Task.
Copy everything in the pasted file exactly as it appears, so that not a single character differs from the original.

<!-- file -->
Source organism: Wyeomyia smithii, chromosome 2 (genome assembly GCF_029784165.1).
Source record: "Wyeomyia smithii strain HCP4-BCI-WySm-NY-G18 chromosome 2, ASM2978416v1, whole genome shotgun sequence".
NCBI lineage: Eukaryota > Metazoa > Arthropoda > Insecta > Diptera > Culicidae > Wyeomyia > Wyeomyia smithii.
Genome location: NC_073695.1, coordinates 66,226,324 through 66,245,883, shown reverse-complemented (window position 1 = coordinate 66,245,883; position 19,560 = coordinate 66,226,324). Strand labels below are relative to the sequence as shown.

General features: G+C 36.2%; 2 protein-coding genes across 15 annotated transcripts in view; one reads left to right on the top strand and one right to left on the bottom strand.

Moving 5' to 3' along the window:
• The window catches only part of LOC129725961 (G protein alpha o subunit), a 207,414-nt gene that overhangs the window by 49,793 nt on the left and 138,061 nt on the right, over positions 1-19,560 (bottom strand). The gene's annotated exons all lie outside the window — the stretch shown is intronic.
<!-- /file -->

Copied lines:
Source organism: Wyeomyia smithii, chromosome 2 (genome assembly GCF_029784165.1).
Source record: "Wyeomyia smithii strain HCP4-BCI-WySm-NY-G18 chromosome 2, ASM2978416v1, whole genome shotgun sequence".
NCBI lineage: Eukaryota > Metazoa > Arthropoda > Insecta > Diptera > Culicidae > Wyeomyia > Wyeomyia smithii.
Genome location: NC_073695.1, coordinates 66,226,324 through 66,245,883, shown reverse-complemented (window position 1 = coordinate 66,245,883; position 19,560 = coordinate 66,226,324). Strand labels below are relative to the sequence as shown.

General features: G+C 36.2%; 2 protein-coding genes across 15 annotated transcripts in view; one reads left to right on the top strand and one right to left on the bottom strand.

Moving 5' to 3' along the window:
• The window catches only part of LOC129725961 (G protein alpha o subunit), a 207,414-nt gene that overhangs the window by 49,793 nt on the left and 138,061 nt on the right, over positions 1-19,560 (bottom strand). The gene's annotated exons all lie outside the window — the stretch shown is intronic.